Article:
Similarly, you can use an employee engagement survey to monitor your program's impact on employee motivation and job satisfaction. You can benchmark employee engagement data and track how much employees agree or disagree with questions like:

  • I am inspired to meet my goals at work
  • I am determined to give my best effort at work each day
  • Management within my organization recognizes strong job performance

You can also connect your program to HR metrics or KPIs like employee retention and turnover. Tracking this data, plus employee feedback, can give you a fuller picture of your program’s impact.

After you set your goals, outline the terms of your program to determine its scope. Will you recognize employees every quarter, each month, or each week? Will this recognition be company-wide or private?

Create an outline of how managers can give praise. All recognition should be:

  • Timely. Give praise after completing a project, not months after people have forgotten about it.
  • Regular. Sporadic praise may feel like an afterthought. Be purposeful when constructing your employee recognition program.
  • Visible. Making sure that other employees see you’re recognizing a particular employee can make them feel even more appreciated.
  • Value-based. Words can be a great way to boost morale and make people feel like they are part of the team. However, there are many other ways of recognizing effort. 

The next step is to figure out how you’re going to recognize employees for their great work. Before you decide on a reward structure and method for delivering feedback or praise, send an employee feedback survey. Your employees will likely have strong opinions on how they want to be rewarded.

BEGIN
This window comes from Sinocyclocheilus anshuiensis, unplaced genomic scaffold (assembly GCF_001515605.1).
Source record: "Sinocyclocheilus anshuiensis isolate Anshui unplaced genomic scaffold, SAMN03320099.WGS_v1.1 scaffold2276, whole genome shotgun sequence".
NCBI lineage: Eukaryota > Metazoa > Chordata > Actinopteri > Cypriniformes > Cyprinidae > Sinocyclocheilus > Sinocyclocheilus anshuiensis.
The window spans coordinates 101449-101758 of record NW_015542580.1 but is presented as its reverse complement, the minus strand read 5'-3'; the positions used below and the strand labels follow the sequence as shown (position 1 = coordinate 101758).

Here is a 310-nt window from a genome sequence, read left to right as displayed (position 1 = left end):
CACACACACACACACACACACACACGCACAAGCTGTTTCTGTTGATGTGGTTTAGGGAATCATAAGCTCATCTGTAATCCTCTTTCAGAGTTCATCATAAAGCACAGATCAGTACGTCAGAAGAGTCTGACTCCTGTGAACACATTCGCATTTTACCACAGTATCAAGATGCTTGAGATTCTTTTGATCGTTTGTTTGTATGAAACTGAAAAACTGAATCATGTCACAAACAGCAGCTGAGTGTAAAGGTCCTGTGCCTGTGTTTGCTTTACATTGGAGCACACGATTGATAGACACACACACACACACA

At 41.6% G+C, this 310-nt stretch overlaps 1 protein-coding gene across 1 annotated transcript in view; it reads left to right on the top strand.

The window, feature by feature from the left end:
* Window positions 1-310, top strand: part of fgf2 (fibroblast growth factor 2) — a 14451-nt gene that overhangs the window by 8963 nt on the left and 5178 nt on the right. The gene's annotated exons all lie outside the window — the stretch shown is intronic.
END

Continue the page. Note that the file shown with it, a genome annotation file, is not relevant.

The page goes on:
woman looking at tablet

Employees value and appreciate different forms of recognition. By asking for their feedback, you can offer employee recognition awards with a greater impact.

  • Top-down: A manager or senior leader recognizes an employee.
  • Peer-to-peer recognition: Team members nominate their peers to be rewarded for their great work and contributions.
  • Social recognition: Companies publicly praise an employee on a social media channel.
  • Monetary recognition: A company rewards employees with a cash bonus or gift card. 

You can combine each of these structures with a different reward, like a bonus, a recommendation for a promotion, a salary increase, or even public appreciation. You can also use several other formats of employee recognition or employee engagement ideas. 

According to SurveyMonkey research, the most popular way to receive positive feedback is in 1:1 meetings. Other popular formats are team meetings and public messaging channels. 

Here are some other employee recognition ideas for your organization:

  • Regularly send employees an employee recognition survey, encouraging them to acknowledge their co-workers. You can run the survey regularly or link to it on the company wiki, always keeping it open for nominations.
  • Implement a peer-to-peer recognition platform like Bonusly to make celebrating each other easy for your employees. Your employees can award points to a coworker, describe their contribution, and publicly thank them over your company’s messaging app.
  • Feature an employee on your company blog or social media. Celebrating an employee’s achievements will make them feel proud, showing prospective candidates that the company truly values its employees.